Clothes form the next item, which, at least in the summer time, is less serious than the provision of boots. Children's clothing is bought in Leather Lane and Somers Town cheaply, by middle-men from factors, and resold
|on Saturday night or Sunday morning in the open street or at small wardrobe shops at considerable profit. The price, however, of these clothes is but small, and the expenditure one week with another does not exceed fifteenpence a week for the family. With boots, however, the matter is different. Boots are a necessity to the bread-winner, and there is considerable shame felt if the children are obliged to attend school shoeless, or with their foot-coverings in an unusually dilapidated condition. It is not unusual to contract with a shoemaker for a contract supply of boot leather for the family all the year round, including repairs, at a sum not exceeding a shilling or fourteenpence a week.|
The budget expenditure for the week now amounts to £1 5s. 8d., leaving sevenpence for newspapers, indulgences, treats, holidays, presents, subscriptions, club, music-hall, pew-rent, postage, books, charity, hospitality, repair of furniture, and other incidentals of family life. It will thus be seen that intermission of work, or the confinement of the house-mother, or illness of the bread-winner will plunge the family in the full blast of the north wind. A
|resort to the pawnshop is, in such an event, a matter of necessity, and here the loans of the poor man are only effected on payment of interest which would be regarded as usurious in another class of society. A movement has been made lately for the purpose of introducing into England the system of the Mont du Piété, and at all events it can hardly be denied that " needs revision.|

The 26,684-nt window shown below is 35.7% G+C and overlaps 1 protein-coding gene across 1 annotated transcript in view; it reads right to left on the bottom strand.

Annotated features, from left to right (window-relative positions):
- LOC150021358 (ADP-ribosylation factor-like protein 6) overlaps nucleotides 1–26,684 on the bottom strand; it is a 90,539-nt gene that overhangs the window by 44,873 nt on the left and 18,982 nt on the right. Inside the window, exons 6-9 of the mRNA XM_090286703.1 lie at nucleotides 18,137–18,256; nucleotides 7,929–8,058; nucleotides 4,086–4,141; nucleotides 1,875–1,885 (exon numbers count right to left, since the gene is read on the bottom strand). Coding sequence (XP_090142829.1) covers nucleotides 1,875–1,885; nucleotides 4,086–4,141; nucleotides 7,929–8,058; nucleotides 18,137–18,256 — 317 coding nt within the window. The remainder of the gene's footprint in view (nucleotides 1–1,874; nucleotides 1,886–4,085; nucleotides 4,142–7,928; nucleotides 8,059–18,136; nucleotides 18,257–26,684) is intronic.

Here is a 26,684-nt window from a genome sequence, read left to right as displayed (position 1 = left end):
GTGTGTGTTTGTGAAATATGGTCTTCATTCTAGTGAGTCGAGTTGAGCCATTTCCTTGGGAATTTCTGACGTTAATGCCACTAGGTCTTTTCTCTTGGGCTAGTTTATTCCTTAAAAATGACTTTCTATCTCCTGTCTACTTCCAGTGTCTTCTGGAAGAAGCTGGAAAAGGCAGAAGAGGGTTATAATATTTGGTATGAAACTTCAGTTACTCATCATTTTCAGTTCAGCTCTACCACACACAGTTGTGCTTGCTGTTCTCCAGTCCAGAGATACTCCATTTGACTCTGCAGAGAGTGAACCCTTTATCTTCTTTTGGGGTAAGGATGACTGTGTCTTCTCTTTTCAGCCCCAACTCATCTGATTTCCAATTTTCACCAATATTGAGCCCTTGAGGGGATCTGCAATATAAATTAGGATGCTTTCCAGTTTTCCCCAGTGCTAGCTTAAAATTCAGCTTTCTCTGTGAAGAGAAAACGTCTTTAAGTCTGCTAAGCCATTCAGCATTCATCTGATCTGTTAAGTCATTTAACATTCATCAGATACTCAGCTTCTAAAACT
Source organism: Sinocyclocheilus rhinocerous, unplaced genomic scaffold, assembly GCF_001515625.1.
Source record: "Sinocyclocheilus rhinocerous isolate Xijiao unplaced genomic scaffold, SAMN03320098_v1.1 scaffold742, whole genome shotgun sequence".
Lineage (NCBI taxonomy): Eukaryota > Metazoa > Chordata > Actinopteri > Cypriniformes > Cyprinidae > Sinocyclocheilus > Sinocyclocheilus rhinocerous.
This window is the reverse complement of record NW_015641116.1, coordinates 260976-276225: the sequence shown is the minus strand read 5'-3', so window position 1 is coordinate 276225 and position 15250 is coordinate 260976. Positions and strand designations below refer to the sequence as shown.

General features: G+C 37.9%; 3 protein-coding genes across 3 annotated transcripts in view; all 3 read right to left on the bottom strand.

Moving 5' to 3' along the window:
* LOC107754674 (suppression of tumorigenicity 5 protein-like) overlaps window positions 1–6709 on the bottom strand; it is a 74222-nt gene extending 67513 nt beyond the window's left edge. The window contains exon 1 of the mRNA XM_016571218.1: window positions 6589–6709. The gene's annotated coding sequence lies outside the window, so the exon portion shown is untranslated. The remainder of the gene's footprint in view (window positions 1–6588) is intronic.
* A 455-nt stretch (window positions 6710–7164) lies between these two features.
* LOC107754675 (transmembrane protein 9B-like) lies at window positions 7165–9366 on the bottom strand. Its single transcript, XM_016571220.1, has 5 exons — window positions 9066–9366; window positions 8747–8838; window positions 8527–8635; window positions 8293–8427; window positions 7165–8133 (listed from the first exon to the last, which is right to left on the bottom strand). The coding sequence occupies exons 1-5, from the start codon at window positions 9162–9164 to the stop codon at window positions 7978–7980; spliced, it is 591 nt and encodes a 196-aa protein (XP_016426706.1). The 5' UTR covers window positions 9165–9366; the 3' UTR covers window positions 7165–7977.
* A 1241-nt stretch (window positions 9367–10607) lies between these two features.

The direct or indirect taxes paid by the scaffolder to the State are very small, except on spirits, beer, tobacco, and tea. He is more lightly taxed than his Continental brother. But of his income of £68 5s., assuming he is in work all the year round, he pays £7 9s. 1d. in virtue of his inability to purchase many household requisites and his own luxuries at the same rate as is possible to those possessing capital.
From this state of things it is evident that retail quantities of stores at wholesale prices is the principal method by which society can help the poor working man. Co-operation in the ordinary sense of the term involves proprietary interest and permanent residence.
|Neither of these conditions is present in the case of the scaffolder. No spare cash is available for investment, and he is nomadic in his habits by the exigencies of his work. Twenty per cent. of the London electorate changed their residences between , and ; the majority of these changes being the poorer class of the voters.|
It is therefore essential, if the blessings of co-operation (which have proved so signally useful to the residential artizans and millhands of the Midland counties) are to be extended to the poor urban population, that the organization and administration must be undertaken and the funds provided by others. Some, at all events, of the poor shop-keepers who would be disestablished by the change could be engaged as salesmen. For ten thousand pounds the retail meat trade of could be revolutionized in favour of the indigent customer. Under any circumstances it would be well, were funds available for such a purpose, to proceed strictly on commercial lines, and to divorce the measures taken from the taint of ineffective philanthropy.